"If I had decided to step down I sure wouldn't be killing myself down here. I have not decided to step down," Brown said.
Patterson released a statement Tuesday, but did not offer an endorsement of Brown.
"We continue to discuss the future of Texas Football," Patterson said in the statement. "Mack Brown has not resigned. And no decisions have been made."
ESPN reported the futures of Brown and university president Bill Powers could be decided Thursday at a critical Texas Board of Regents meeting.
Brown, 62, returned the Longhorns to the top of college football by winning the 2005 BCS national championship with a thrilling 41-38 victory in the 2006 Rose Bowl.
Under Brown, Texas has also produced a host of top draft picks and standout NFL players, including Kansas City Chiefs running back Jamaal Charles, Chicago Bears defensive tackle Henry Melton, and Seattle Seahawks safety Earl Thomas. Senior defensive end Jackson Jeffcoat and wide receiver Mike Davis could join that litany in the 2014 NFL Draft.
Brown's accomplishments at Texas also include nine consecutive seasons with 10 or more wins. The team won two Big 12 championships and the Rose and Fiesta Bowls during an exceptional run from 2001-09. His overall record is 158-47.
That 2009 season ended with a return trip to Pasadena, Calif. for the 2010 BCS national championship game, but Texas lost to Alabama, 37-21. In the four seasons that followed, Brown and Texas were never able to again reach such heights.
Texas has gone 30-20, 18-17 in Big 12 play, during that stretch. Poor quarterback recruiting and development hindered the program, while an overhaul of the coaching staff yielded mixed results.
Ranking the bowl games
After an embarrassing loss at BYU in which Texas allowed a school-record 550 rushing yards, Brown fired defensive coordinator Manny Diaz. Texas rallied to win six straight conference games, including a surprising 36-20 win over Oklahoma in the Red River Rivalry, before losing to Oklahoma State. Still, with a chance to win the Big 12 title and claim a bid to the Fiesta Bowl this past Saturday, Texas was outclassed by Baylor in a 30-10 defeat.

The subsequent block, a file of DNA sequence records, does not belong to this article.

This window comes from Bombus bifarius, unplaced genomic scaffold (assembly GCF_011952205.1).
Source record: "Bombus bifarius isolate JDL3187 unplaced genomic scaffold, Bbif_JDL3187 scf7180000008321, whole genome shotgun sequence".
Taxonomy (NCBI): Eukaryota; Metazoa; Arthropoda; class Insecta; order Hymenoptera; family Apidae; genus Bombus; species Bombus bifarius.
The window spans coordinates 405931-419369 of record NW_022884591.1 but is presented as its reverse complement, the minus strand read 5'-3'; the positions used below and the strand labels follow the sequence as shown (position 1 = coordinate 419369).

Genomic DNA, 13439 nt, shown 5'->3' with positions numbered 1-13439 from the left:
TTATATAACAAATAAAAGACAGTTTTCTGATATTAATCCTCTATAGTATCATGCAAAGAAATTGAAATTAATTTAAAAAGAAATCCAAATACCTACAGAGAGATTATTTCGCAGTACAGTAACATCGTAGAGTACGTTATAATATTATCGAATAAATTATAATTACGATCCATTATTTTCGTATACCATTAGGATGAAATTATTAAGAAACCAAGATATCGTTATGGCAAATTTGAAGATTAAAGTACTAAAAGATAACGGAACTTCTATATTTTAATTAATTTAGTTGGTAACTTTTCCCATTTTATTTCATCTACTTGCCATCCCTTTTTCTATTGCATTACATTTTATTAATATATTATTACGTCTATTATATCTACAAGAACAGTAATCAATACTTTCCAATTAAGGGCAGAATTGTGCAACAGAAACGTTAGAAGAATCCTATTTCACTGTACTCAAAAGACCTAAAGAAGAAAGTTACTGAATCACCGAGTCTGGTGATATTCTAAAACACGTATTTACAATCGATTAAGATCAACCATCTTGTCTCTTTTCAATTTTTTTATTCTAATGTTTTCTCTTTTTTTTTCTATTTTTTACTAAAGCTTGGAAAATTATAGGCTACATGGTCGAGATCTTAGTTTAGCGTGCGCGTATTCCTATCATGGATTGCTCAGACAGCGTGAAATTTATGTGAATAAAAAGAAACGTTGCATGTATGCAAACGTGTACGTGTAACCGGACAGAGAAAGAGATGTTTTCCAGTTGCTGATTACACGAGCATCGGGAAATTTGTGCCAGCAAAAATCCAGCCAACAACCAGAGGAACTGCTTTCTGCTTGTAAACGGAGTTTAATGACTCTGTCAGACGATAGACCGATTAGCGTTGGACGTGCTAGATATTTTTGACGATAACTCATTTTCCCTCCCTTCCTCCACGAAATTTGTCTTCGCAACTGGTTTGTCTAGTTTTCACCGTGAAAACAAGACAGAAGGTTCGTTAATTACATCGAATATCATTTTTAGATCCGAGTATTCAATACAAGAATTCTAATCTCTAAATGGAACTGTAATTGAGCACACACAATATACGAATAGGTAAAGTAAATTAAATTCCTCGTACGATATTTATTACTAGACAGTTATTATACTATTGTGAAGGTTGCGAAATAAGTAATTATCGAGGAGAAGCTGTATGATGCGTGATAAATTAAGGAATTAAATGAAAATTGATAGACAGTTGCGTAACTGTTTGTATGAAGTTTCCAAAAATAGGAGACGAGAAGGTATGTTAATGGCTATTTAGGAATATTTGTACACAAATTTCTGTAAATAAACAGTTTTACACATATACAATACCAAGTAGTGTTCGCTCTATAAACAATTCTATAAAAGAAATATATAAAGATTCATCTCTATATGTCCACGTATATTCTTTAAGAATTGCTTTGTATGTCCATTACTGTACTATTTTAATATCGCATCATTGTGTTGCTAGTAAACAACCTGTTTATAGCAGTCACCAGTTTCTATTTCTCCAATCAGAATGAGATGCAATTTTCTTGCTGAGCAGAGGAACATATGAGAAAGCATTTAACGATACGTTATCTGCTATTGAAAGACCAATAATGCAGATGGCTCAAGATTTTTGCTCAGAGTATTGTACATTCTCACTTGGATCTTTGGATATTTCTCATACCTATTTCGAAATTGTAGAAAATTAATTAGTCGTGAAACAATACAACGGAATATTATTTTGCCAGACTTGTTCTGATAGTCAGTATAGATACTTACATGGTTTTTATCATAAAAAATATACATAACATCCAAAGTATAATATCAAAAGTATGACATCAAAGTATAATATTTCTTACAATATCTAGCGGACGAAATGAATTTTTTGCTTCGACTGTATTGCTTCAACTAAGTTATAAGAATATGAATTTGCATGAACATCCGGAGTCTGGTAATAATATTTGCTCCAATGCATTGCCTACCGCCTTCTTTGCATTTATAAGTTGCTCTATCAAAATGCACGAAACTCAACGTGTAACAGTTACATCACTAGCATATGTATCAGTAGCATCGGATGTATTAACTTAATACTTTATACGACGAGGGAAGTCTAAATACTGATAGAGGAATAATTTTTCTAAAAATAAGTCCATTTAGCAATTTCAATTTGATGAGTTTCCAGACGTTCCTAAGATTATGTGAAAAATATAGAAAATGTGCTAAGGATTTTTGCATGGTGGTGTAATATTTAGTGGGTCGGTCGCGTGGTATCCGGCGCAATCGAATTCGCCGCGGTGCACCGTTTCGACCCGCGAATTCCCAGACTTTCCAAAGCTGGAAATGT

The obvious challenge in identifying Brown's replacement will be the intense outside demands and political pressures that come with the unique nature of the Texas job.
The Longhorn Network, a joint venture between Texas and ESPN, means the Texas head coach has more media obligations than any other in college football. It doesn't seem likely that prickly Alabama head coach Nick Saban, for example, would have any interest in giving up five hours a week that could be spent on recruiting or game planning to tape shows for a largely inaccessible cable network.
There is also the ongoing battle between Powers, one of Brown's most resolute supporters, and Gov. Rick Perry and his hand-picked representatives on the Board of Regents. There is a closed-door session set for Thursday to evaluate Powers' job status and the possibility of his exit would further complicate matters in selecting a replacement.
Stanford's David Shaw, Vanderbilt's James Franklin and UCLA's Jim Mora all have stability and support from their current administrations. The kind of upheaval and political in-fighting at Texas are unlikely to be worth an extra $1 or 2 million a year.
Texas is a great opportunity with its enormous recruiting power and nautral talent base, massive financial resources and the relative weakness of the Big 12. Everything else that comes with it, not so much.
With his personable demeanor and public-relations savvy, Brown has been the perfect manager to handle all the ancillary responsibilities, but the declining returns on the field assure a change is coming sooner or later.
Is there another Brown out there, with the ability to deliver greatness in all these aspects seven days a week? It appears Texas is about to find out.